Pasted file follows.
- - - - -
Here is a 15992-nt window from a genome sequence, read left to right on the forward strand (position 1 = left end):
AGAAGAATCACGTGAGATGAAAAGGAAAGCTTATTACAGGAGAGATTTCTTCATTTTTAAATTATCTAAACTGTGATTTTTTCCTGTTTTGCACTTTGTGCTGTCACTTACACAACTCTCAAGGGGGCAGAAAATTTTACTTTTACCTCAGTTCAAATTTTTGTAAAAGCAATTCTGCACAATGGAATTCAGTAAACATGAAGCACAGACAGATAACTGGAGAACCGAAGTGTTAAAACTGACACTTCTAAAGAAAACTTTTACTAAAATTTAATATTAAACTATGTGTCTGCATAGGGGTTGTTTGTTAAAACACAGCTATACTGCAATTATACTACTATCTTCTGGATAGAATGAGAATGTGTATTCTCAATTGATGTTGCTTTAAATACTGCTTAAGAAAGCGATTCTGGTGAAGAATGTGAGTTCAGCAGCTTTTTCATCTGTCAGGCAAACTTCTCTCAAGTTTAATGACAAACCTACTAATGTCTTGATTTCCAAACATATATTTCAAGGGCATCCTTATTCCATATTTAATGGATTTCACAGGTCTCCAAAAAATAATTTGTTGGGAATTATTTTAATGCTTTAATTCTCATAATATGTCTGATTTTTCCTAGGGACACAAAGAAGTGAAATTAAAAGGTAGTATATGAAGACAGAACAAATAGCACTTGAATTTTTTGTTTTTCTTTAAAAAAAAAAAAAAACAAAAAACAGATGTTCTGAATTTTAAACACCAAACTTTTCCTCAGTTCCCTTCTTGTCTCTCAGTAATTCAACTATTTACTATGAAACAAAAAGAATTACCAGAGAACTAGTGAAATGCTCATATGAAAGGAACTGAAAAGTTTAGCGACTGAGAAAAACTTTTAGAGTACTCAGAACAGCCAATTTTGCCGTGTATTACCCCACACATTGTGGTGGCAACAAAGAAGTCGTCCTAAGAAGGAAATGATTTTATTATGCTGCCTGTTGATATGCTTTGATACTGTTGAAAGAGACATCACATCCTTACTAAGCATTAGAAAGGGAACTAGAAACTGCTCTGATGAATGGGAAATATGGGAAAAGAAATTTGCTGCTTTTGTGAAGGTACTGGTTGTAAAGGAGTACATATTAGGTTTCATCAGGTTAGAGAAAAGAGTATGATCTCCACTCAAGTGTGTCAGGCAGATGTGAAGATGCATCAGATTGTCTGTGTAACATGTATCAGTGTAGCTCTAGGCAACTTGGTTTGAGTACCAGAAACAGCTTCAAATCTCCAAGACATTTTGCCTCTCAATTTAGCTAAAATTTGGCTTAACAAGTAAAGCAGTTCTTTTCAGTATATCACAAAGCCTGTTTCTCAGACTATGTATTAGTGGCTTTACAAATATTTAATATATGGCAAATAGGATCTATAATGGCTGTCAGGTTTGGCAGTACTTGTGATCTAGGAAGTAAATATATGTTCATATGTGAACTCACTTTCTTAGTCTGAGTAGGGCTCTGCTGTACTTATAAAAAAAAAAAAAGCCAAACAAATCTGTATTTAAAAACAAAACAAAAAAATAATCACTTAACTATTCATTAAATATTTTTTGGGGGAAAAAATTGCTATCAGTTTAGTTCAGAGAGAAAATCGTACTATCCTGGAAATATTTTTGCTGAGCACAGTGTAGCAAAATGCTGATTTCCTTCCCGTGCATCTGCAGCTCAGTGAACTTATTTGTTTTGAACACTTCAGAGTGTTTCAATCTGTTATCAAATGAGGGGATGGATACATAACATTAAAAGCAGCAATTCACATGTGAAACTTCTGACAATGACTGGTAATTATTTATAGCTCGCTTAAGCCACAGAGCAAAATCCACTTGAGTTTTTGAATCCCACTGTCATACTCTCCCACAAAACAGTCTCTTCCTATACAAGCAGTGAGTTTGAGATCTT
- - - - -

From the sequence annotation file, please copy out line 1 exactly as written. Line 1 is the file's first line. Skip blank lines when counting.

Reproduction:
Here is a 15992-nt window from a genome sequence, read left to right on the forward strand (position 1 = left end):